The tilted windows on the ground floor, though covered with dark, heavy curtains, let in excited chatter and loud laughter from students heading to their morning classes. It doesn’t last long – just a dozen minutes, during which the most frequently used buses release the bubbly masses of students onto the street – but enough for you to come to your senses and realise that Monday has arrived together with them. As you scramble out of bed into the crowded streets of Bouwkunde, the cacophony of sounds draws you into the building's atmosphere. Mixed and overlapped, creating the background of our life at the Faculty - with you as its audience, its performer and its composer.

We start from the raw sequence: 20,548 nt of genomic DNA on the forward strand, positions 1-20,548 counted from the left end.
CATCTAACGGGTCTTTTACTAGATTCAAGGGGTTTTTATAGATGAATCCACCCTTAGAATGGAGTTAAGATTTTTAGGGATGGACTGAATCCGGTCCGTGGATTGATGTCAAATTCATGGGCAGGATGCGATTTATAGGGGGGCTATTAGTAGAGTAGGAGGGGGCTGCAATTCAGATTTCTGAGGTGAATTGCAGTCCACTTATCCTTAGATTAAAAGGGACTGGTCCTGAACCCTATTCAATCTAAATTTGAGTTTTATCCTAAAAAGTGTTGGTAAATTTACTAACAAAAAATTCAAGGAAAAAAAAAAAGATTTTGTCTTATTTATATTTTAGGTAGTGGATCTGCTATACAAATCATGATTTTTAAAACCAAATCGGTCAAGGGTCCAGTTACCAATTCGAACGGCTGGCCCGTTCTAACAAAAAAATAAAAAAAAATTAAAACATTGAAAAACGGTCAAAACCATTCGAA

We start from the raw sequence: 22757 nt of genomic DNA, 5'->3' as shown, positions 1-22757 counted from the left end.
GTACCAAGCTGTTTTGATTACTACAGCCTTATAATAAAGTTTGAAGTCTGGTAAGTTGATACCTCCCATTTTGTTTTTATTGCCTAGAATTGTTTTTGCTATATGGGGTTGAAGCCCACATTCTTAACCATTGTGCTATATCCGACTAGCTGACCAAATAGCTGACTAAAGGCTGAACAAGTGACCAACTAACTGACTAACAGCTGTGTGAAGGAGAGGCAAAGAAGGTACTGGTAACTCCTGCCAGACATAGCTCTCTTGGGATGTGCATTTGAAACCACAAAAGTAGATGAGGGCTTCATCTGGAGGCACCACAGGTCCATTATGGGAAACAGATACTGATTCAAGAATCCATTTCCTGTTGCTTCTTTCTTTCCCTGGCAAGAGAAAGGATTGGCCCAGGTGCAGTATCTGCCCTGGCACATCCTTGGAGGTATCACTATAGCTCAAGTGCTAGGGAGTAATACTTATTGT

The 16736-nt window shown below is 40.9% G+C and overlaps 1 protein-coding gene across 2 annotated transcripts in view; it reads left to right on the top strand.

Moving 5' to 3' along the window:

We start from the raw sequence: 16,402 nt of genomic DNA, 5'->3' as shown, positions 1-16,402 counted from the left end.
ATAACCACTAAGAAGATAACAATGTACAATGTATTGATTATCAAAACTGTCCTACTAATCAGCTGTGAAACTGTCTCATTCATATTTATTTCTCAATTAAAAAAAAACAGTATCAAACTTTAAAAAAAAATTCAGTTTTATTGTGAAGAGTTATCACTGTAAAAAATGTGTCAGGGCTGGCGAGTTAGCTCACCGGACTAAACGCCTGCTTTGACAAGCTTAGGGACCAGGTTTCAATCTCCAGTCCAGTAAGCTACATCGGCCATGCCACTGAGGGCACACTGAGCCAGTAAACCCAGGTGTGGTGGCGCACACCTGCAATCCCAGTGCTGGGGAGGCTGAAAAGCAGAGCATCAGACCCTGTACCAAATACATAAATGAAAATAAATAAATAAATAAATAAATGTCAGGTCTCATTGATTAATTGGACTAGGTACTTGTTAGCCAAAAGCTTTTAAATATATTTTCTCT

As a byproduct of our industrial society, noise is all around us, but we aren't always aware of the negative effects it can have on people's physical and mental health. Adhering to a few fundamental principles, such as respect for voice and words, sonic awareness, and the deliberate use of hearing, is necessary to create an acoustically healthy environment that enables us to thrive among the sounds of life. To preserve the chimes that tend to fade out, while remaining open to the uproar that springs out of each technological stride. To build an aural idiom that interprets its own symbolism. To accept the silence, enforcing it in the due moments. And, above all else, to listen.